Why am I sharing this? Because I’ve been successful enough at life to accomplish major goals, but everything I’ve done has felt exponentially more difficult than it had to because I wasn’t operating at 100%. In fact, nowhere near it. I never knew what it could be like to not be constantly fighting inside. The older I get, the more I realize I’m not the only one.

You’re not alone. You never have been. You are cared about and deeply loved no matter what your brokenness tells you. It’s time to love yourself as well. Don’t be afraid to get help. I’m so glad I did. I’m so happy I am.

So, this is my life in flux right now. All my dreams remain, and all my goals will still be realized. I believe it. I am still making progress toward my debut novel, it’s just not at the rate I anticipated. I’ll not be discouraged, however. Every season has its purpose. I’m embracing this, and I know that everything that follows will be better for it.

More writing news is to come. Bear with me, stay tuned, and know that:

I love you. I love myself. Here’s to our mental health.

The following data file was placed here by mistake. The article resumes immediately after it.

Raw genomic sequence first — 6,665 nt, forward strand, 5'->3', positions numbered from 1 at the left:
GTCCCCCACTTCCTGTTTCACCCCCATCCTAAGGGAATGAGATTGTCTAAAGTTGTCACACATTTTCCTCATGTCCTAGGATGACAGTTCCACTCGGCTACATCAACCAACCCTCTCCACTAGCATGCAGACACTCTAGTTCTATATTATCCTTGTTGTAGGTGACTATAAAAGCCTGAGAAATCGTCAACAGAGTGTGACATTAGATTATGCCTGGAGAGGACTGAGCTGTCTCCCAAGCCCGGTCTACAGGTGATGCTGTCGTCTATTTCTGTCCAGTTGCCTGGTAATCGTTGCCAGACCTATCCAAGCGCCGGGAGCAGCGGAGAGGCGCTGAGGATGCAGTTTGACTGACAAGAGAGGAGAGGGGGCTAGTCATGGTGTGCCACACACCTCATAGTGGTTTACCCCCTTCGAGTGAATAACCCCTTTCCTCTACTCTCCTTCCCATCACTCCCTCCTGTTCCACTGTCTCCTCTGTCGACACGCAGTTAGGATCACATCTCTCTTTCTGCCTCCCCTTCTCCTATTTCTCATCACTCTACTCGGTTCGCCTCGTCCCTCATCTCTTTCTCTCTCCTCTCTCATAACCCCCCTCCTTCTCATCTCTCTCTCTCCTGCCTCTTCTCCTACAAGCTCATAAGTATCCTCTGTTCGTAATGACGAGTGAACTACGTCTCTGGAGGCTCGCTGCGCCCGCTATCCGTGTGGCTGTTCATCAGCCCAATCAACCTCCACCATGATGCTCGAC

Writing Works – Tips on the Craft

Writing Works
by S.A. Battaglia

Image source

If you’re like me, you’ve had the goal of finishing a book “someday” for longer than you’d care to admit. While I believe the more you learn up-front, the smoother the process will be, it’s also true that writing a book is like having a child: the timing will never be perfect. Eventually, you just have to do it and learn what you don’t know along the way. The advantage you have with writing over child-rearing is this incredible thing called revision.

Revision is the editing phase that takes place after you’ve completed your first draft. The exception is if you feel so stuck that you want to workshop what you’ve got to move beyond it. Workshopping is an excellent solution for: you don’t know what you don’t know. Eventually you’ll learn to do what Stephen King does and commit to a writing pace that allows you to out-write your doubt.

OK, so Stephen King writes 2,000 words-a-day when he’s working on a novel—return-of-Jesus being his only exception. But guess what? Stephen King has enough money to make writing books his primary focus. Most of us can’t live like Kings yet. What we can do is figure out what’s realistic and commit to it.